Goldman Sachs will be eternally grateful to Obama for staying out of its way. Goldman has an uncommon grasp of the joystick.

This could be its letter of appreciation, —-

http://pacificgatepost.blogspot.com/2009  /07/goldman-sachs-thank-you-mr-presiden t.html

Liveblogging the Goldman earnings call

Felix Salmon
Jul 14, 2009 14:50 UTC

Over at the commentaries blog.


FYI: RS finally (yesterday)published the Taibbi article online.

http://www.rollingstone.com/politics/sto ry/29127316/the_great_american_bubble_ma chine/print

Fun Fact: The story link is the top Google search result for the phrase “great vampire squid”.

DC taxation datapoint of the day

Felix Salmon
Jul 14, 2009 14:42 UTC

Ryan Avent quotes Alice Rivlin:

The CFO’s office estimates that if DC were able to tax non-resident income at its current tax rates it could raise more than $2 billion additional revenue, more than doubling the current yield of the District’s individual income tax of about $1.3 billion.

If the District of Columbia were to become a state, it could and almost certainly would start taxing people who work in DC but live elsewhere. Which is a huge proportion of DC’s professional classes. Needless to say, this is a Very Good Idea. Not that it’ll ever happen.


The underlying problem is that DC is a city without the same-state suburban hinterland that normally surrounds American cities. Its tax rates are high because it cannot capture the tax revenues of a significant portion of the employees that work in the city because they effectively live in a different state. The tax rates in any central city would be significantly higher if there were not intra-state transfers and shared funding of large institutions such as universities and prisons.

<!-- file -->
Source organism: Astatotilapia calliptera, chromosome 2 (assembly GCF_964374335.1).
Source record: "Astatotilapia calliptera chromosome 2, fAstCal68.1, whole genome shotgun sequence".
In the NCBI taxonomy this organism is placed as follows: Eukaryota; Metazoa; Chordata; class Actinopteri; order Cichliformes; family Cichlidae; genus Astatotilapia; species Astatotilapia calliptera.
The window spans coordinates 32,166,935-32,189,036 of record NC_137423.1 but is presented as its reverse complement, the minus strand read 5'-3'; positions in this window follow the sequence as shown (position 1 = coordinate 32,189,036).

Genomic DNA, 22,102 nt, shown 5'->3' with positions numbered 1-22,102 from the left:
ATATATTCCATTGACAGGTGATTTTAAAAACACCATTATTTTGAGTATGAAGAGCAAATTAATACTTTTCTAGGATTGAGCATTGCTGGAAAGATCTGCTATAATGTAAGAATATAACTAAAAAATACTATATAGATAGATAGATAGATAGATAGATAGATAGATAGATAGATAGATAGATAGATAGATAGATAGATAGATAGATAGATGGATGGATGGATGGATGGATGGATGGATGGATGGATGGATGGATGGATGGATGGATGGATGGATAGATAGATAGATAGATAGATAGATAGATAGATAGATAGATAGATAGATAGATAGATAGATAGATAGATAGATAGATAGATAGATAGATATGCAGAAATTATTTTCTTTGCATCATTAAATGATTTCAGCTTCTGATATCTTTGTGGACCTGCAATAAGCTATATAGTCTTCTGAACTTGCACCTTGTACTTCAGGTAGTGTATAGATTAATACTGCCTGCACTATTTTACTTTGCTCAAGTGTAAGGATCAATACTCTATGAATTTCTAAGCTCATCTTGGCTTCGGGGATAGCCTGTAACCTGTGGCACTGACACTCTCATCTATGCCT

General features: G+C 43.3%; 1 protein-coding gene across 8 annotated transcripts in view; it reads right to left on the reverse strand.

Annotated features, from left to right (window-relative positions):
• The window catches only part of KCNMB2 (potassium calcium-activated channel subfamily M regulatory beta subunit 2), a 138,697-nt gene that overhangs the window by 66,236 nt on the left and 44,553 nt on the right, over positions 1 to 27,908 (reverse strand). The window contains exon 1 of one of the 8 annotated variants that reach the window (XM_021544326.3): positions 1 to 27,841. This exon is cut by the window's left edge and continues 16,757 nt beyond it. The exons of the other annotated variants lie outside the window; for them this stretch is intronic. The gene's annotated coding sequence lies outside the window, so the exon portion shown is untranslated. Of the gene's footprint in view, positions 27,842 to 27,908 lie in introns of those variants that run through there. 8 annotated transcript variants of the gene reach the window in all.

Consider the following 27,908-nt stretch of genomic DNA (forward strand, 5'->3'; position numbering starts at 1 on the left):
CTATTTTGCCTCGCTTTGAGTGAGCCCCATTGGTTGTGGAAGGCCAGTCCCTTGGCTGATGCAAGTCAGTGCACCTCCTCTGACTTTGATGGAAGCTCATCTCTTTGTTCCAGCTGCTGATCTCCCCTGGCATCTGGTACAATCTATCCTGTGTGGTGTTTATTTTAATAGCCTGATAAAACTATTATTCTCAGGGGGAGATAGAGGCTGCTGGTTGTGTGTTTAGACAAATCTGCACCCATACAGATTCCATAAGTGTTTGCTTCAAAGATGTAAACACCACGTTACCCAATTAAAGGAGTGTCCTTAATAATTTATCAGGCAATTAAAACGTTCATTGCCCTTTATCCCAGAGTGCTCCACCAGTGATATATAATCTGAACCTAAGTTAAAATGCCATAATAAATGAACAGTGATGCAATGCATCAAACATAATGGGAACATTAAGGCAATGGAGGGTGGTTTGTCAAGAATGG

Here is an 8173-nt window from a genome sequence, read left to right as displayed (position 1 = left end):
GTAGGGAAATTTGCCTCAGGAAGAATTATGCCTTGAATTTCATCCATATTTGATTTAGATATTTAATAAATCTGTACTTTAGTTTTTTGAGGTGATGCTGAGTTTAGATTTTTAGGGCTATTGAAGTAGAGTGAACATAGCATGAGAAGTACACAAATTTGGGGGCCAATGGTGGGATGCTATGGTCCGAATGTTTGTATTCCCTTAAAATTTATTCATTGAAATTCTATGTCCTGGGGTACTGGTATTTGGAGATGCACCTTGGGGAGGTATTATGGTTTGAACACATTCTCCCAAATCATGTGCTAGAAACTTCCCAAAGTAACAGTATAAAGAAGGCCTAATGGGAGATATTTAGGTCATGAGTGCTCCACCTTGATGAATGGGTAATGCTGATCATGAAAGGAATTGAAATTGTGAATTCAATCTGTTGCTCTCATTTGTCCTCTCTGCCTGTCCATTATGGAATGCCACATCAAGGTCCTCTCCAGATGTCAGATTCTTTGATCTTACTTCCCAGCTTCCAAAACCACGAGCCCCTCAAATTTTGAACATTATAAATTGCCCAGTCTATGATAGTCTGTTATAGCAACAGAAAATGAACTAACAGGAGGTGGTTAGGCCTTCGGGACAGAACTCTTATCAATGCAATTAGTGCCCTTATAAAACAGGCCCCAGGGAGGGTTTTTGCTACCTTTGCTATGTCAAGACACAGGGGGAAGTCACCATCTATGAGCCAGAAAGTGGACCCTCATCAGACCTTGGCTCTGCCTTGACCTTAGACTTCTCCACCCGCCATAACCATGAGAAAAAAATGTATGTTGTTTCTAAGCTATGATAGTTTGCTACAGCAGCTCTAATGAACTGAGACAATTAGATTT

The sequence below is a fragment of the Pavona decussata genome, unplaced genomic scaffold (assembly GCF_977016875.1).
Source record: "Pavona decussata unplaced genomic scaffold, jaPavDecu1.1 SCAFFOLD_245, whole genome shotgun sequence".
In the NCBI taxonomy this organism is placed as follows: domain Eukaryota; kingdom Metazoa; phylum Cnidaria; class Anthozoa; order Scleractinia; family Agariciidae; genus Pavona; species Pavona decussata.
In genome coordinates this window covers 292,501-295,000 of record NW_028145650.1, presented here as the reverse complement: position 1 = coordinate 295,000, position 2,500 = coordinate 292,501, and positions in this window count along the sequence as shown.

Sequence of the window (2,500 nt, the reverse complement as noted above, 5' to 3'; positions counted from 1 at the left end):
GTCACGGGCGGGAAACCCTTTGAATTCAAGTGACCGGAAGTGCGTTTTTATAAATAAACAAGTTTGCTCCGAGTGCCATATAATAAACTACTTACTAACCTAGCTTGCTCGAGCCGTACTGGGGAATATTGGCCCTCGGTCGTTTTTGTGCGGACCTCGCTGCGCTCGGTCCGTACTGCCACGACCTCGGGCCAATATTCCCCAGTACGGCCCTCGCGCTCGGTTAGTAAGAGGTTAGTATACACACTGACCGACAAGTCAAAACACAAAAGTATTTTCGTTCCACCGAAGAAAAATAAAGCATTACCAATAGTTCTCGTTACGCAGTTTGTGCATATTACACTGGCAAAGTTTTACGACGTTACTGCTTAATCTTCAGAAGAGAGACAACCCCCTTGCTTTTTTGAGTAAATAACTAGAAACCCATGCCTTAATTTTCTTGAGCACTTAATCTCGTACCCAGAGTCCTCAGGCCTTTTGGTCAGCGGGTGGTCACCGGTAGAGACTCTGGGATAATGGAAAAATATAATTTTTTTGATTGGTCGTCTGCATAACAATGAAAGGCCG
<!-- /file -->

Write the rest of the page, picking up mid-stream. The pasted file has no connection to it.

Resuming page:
The best answer to this problem is retrocession. The second-best is the commuter tax. Neither are doable at this point.

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How to reduce the mountain of debt

Felix Salmon
Jul 14, 2009 13:59 UTC

Nassim Taleb is right that there’s too much debt in the world, and he’s also right that debt=denial:

Debt has a nasty property: it is highly treacherous. A loan hides volatility as it does not vary outside of default, while an equity investment has volatility but its risks are visible. Yet both have similar risks. Thus debt is the province of both the overconfident borrower who underestimates large deviations, and of the investor who wants to be deluded by hiding risks.

Taleb has been saying for a while that the world “must” move to a state of less leverage; sometimes, putting on his prophet hat and coming across a bit like Karl Marx, he calls it a historical inevitability. But the thing about historical inevitabilities is that you don’t need to legislate them:

Government policies worldwide are causing more instability rather than curing the trouble in the system. The only solution is the immediate, forcible and systematic conversion of debt to equity. There is no other option.

Well, there clearly is another option, and it’s equally clearly the option which is going to be taken — an attempt to recapture as much of the status quo ante as possible, with a bit more regulation this time around. The upside of this approach is that it’s not “forcible” — attempts to do anything by force generally end badly.